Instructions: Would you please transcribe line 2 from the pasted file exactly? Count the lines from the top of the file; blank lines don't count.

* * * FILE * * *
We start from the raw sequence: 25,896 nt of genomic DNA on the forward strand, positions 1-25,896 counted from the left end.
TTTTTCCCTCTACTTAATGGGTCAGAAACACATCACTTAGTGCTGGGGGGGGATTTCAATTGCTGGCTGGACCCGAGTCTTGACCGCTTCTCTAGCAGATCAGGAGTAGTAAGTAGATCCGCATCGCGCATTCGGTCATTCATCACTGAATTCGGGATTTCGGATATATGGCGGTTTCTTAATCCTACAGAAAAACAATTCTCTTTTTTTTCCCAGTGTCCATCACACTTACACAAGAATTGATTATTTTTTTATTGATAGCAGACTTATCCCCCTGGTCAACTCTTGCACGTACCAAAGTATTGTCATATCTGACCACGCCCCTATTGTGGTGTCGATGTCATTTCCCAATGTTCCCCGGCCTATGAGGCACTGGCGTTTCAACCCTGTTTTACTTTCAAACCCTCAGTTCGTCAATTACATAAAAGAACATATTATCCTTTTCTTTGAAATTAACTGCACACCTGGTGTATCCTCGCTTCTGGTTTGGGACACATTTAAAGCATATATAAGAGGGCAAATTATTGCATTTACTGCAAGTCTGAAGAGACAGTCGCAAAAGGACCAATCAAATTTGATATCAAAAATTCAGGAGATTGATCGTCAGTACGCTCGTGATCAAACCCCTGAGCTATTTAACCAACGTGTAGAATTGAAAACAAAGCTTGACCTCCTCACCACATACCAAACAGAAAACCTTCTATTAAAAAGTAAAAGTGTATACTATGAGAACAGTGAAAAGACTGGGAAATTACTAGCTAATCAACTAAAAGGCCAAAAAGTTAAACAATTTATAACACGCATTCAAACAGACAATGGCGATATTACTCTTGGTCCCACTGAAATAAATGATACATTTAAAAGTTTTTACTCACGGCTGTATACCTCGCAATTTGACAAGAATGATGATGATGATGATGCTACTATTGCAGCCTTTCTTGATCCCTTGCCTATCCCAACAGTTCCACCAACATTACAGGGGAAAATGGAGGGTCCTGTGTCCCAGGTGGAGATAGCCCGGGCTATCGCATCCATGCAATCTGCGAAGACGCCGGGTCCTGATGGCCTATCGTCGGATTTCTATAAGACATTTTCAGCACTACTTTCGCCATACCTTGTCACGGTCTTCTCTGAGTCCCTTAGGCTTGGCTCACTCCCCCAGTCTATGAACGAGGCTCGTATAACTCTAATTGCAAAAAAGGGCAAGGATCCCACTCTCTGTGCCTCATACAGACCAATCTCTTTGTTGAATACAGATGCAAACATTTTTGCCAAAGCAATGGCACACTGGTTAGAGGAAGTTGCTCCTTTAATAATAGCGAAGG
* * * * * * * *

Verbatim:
TTTTTCCCTCTACTTAATGGGTCAGAAACACATCACTTAGTGCTGGGGGGGGATTTCAATTGCTGGCTGGACCCGAGTCTTGACCGCTTCTCTAGCAGATCAGGAGTAGTAAGTAGATCCGCATCGCGCATTCGGTCATTCATCACTGAATTCGGGATTTCGGATATATGGCGGTTTCTTAATCCTACAGAAAAACAATTCTCTTTTTTTTCCCAGTGTCCATCACACTTACACAAGAATTGATTATTTTTTTATTGATAGCAGACTTATCCCCCTGGTCAACTCTTGCACGTACCAAAGTATTGTCATATCTGACCACGCCCCTATTGTGGTGTCGATGTCATTTCCCAATGTTCCCCGGCCTATGAGGCACTGGCGTTTCAACCCTGTTTTACTTTCAAACCCTCAGTTCGTCAATTACATAAAAGAACATATTATCCTTTTCTTTGAAATTAACTGCACACCTGGTGTATCCTCGCTTCTGGTTTGGGACACATTTAAAGCATATATAAGAGGGCAAATTATTGCATTTACTGCAAGTCTGAAGAGACAGTCGCAAAAGGACCAATCAAATTTGATATCAAAAATTCAGGAGATTGATCGTCAGTACGCTCGTGATCAAACCCCTGAGCTATTTAACCAACGTGTAGAATTGAAAACAAAGCTTGACCTCCTCACCACATACCAAACAGAAAACCTTCTATTAAAAAGTAAAAGTGTATACTATGAGAACAGTGAAAAGACTGGGAAATTACTAGCTAATCAACTAAAAGGCCAAAAAGTTAAACAATTTATAACACGCATTCAAACAGACAATGGCGATATTACTCTTGGTCCCACTGAAATAAATGATACATTTAAAAGTTTTTACTCACGGCTGTATACCTCGCAATTTGACAAGAATGATGATGATGATGATGCTACTATTGCAGCCTTTCTTGATCCCTTGCCTATCCCAACAGTTCCACCAACATTACAGGGGAAAATGGAGGGTCCTGTGTCCCAGGTGGAGATAGCCCGGGCTATCGCATCCATGCAATCTGCGAAGACGCCGGGTCCTGATGGCCTATCGTCGGATTTCTATAAGACATTTTCAGCACTACTTTCGCCATACCTTGTCACGGTCTTCTCTGAGTCCCTTAGGCTTGGCTCACTCCCCCAGTCTATGAACGAGGCTCGTATAACTCTAATTGCAAAAAAGGGCAAGGATCCCACTCTCTGTGCCTCATACAGACCAATCTCTTTGTTGAATACAGATGCAAACATTTTTGCCAAAGCAATGGCACACTGGTTAGAGGAAGTTGCTCCTTTAATAATAGCGAAGG